• The UN Secretary General's Independent Expert Advisory Group
  • on a Data Revolution for Sustainable Development
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Data Innovation: big data and new technologies

The consultation has ended and comments are closed.

The world of data changes every day and every hour. New innovations have hugely increased the quantity of data and the possibilities available to people and institutions who want to collect and use it.  The challenge, and the opportunity, is to make this new world of data useful and useable to improve people’s lives.

In defining the Sustainable Development Goals to take us through to the year 2030, we have an opportunity to discover new ways of assessing wellbeing, measuring global development and making swift interventions in times of crisis. Looking at the changes over 15 years gives us an indication of how different the world could be over the next 15.

Since 2000 when the Millennium Development Goals began, there has been a surprisingly swift uptake of technology even in developing nations. In 2014, the developing world accounts for more than three-quarters of the world’s mobile phone subscriptions.



Today, in the private sector, analysis of big data – data sets too large and complex to be studied without software- is commonplace – with consumer profiling, personalised services, and predictive analysis being used to optimise sales. Similar techniques could be adopted to gain real-time insights into people’s wellbeing and to target aid interventions to vulnerable groups.  Such innovations offer exciting new opportunities, but also throw up big challenges around privacy, public trust, and the potential abuses of data. Legal frameworks have not yet caught up with rapidly advancing technology.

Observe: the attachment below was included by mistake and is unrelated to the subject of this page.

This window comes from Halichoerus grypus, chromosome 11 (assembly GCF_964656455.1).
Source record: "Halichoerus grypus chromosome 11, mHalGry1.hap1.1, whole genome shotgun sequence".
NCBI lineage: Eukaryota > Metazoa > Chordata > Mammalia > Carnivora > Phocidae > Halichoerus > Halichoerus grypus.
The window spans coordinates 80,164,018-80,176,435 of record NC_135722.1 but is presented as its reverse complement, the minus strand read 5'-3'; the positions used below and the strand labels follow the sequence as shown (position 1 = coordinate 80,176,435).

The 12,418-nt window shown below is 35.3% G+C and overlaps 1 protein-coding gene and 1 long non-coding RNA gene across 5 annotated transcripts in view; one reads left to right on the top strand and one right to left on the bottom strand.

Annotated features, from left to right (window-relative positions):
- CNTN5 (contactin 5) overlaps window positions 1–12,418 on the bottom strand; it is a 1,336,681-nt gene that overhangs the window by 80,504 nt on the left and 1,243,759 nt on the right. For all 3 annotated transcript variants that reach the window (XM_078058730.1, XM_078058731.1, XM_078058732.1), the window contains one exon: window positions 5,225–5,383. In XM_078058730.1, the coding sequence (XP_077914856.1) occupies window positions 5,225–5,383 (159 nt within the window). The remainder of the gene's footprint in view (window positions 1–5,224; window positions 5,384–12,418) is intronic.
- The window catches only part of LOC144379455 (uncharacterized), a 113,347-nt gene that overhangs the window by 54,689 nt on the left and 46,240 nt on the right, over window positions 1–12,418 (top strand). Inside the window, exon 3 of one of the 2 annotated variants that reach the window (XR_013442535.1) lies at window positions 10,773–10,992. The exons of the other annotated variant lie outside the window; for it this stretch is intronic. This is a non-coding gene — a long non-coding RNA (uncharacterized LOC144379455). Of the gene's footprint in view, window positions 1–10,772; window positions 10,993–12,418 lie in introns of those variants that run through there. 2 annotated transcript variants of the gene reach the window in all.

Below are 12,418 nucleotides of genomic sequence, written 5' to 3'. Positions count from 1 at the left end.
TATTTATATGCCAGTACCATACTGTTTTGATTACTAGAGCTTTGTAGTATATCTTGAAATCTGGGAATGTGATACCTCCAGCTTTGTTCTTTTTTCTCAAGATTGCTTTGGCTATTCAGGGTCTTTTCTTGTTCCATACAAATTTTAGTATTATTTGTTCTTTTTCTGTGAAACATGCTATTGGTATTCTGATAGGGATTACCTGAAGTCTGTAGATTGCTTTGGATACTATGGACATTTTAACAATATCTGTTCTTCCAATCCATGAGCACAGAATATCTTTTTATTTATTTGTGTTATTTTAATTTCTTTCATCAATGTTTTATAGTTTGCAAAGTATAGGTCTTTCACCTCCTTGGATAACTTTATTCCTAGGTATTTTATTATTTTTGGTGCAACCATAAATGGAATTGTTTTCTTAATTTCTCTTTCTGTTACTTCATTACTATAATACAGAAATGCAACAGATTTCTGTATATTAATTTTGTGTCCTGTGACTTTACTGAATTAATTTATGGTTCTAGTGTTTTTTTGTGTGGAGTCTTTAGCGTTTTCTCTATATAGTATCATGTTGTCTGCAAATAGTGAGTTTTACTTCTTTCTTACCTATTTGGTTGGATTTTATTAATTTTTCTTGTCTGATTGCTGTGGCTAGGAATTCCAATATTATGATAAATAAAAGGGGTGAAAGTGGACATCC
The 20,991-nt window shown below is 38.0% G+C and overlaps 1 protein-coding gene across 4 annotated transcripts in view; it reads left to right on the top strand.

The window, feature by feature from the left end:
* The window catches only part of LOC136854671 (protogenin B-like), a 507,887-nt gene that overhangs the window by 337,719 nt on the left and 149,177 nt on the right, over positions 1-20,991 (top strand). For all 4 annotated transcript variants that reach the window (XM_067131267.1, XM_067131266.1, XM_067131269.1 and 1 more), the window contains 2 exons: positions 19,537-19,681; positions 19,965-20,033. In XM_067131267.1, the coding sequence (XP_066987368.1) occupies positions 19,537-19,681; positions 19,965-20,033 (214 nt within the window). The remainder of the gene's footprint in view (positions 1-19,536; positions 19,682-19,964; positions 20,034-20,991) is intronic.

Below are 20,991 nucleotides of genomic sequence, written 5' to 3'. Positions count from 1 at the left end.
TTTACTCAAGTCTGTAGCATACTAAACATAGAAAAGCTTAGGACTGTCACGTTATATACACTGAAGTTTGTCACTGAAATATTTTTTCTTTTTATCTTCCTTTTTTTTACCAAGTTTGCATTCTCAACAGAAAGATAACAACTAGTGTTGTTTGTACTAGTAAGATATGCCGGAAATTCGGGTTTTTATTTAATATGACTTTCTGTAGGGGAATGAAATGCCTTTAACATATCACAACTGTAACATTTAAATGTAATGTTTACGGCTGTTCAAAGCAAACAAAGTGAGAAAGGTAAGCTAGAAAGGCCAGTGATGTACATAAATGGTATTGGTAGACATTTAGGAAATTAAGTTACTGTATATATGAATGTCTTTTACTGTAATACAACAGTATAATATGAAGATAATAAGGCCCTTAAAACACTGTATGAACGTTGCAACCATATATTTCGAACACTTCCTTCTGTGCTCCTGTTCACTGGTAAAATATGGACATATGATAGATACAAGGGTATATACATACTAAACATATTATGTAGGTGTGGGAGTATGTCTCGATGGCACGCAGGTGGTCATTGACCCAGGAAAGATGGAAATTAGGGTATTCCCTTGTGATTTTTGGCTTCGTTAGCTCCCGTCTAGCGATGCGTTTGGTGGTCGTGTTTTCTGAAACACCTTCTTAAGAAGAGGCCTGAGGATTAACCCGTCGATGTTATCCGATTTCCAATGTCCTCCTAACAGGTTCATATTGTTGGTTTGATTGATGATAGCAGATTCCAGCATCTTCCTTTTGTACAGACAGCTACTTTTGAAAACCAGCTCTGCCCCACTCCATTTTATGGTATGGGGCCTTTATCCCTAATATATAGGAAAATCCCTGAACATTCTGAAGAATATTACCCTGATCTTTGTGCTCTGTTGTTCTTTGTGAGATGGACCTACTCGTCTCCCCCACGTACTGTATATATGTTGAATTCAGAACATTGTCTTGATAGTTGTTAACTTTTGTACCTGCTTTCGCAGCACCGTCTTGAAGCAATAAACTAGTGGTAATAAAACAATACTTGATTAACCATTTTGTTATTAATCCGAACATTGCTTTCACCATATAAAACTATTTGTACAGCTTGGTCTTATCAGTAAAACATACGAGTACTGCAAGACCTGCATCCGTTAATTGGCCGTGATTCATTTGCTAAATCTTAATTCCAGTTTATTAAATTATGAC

Public sector bodies are also starting to use big data and new technologies. Public health researchers are gaining valuable insights from using anonymised mobile phone data on human migration and linking this to the spread of malaria and dengue fever.

The increasing use of internet-enabled devices with sensors will provide still more opportunities both to improve the way services are delivered and also to harness that data to gain faster insights into whether interventions are working. Mobile technology services are also drivers of information that can empower citizens, be it apps that tell farmers when to optimally plant crops, micro-loans for fledgling enterprises or medical information for front-line health practitioners in remote settings.

Much of the big data with the most potential to be used for public good is collected by the private sector. As such, public-private partnerships are likely to become more widespread. The challenge will be ensuring they are sustainable over time, and that clear frameworks are in place to clarify roles and expectations on all sides.

The Independent Expert Advisory group welcomes input regarding how the opportunities of emerging technology and methodologies can best be realised for public good.  In particular:

  1. Creating incentives and regulatory structures to encourage private enterprises to share data and pilot new ways of working.
  2. Encouraging links between public and private sectors to research new methods, pilot their use, and encourage dissemination.
  3. Developing privacy frameworks that protect the privacy of individuals without hampering life-saving uses of data science for public good
  4. Capacity-boosting on new sources of data and the use of new technologies in the field of international development, humanitarian assistance and statistics.
  5. Examples of new innovations and methods that have demonstrated potential for improving the frequency, reliability, accessibility and usefulness of data.
  6. Examples of success in bringing together official and non-official data sources, and traditional and non-traditional methods. What are the factors behind the success stories, and what have been some of the challenges?
  7. Supporting widespread adoption of new and innovative ways of working where proven effective.